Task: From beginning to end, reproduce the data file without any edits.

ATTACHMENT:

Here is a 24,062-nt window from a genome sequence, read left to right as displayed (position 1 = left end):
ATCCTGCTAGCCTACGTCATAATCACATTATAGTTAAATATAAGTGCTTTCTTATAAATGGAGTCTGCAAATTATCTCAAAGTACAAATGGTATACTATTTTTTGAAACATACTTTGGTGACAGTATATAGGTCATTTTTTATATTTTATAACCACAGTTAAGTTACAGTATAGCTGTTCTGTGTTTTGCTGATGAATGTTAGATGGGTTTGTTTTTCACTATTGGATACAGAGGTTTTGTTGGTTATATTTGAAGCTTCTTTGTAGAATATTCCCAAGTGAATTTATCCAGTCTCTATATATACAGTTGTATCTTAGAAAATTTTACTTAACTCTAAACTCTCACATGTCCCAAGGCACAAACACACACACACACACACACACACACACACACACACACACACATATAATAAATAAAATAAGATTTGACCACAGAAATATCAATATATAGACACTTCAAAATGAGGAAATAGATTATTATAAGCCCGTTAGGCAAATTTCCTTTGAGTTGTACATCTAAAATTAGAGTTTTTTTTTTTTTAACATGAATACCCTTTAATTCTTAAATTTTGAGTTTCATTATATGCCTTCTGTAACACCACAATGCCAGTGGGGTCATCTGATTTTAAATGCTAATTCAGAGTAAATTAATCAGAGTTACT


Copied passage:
Here is a 24,062-nt window from a genome sequence, read left to right as displayed (position 1 = left end):
ATCCTGCTAGCCTACGTCATAATCACATTATAGTTAAATATAAGTGCTTTCTTATAAATGGAGTCTGCAAATTATCTCAAAGTACAAATGGTATACTATTTTTTGAAACATACTTTGGTGACAGTATATAGGTCATTTTTTATATTTTATAACCACAGTTAAGTTACAGTATAGCTGTTCTGTGTTTTGCTGATGAATGTTAGATGGGTTTGTTTTTCACTATTGGATACAGAGGTTTTGTTGGTTATATTTGAAGCTTCTTTGTAGAATATTCCCAAGTGAATTTATCCAGTCTCTATATATACAGTTGTATCTTAGAAAATTTTACTTAACTCTAAACTCTCACATGTCCCAAGGCACAAACACACACACACACACACACACACACACACACACACACACACATATAATAAATAAAATAAGATTTGACCACAGAAATATCAATATATAGACACTTCAAAATGAGGAAATAGATTATTATAAGCCCGTTAGGCAAATTTCCTTTGAGTTGTACATCTAAAATTAGAGTTTTTTTTTTTTTAACATGAATACCCTTTAATTCTTAAATTTTGAGTTTCATTATATGCCTTCTGTAACACCACAATGCCAGTGGGGTCATCTGATTTTAAATGCTAATTCAGAGTAAATTAATCAGAGTTACT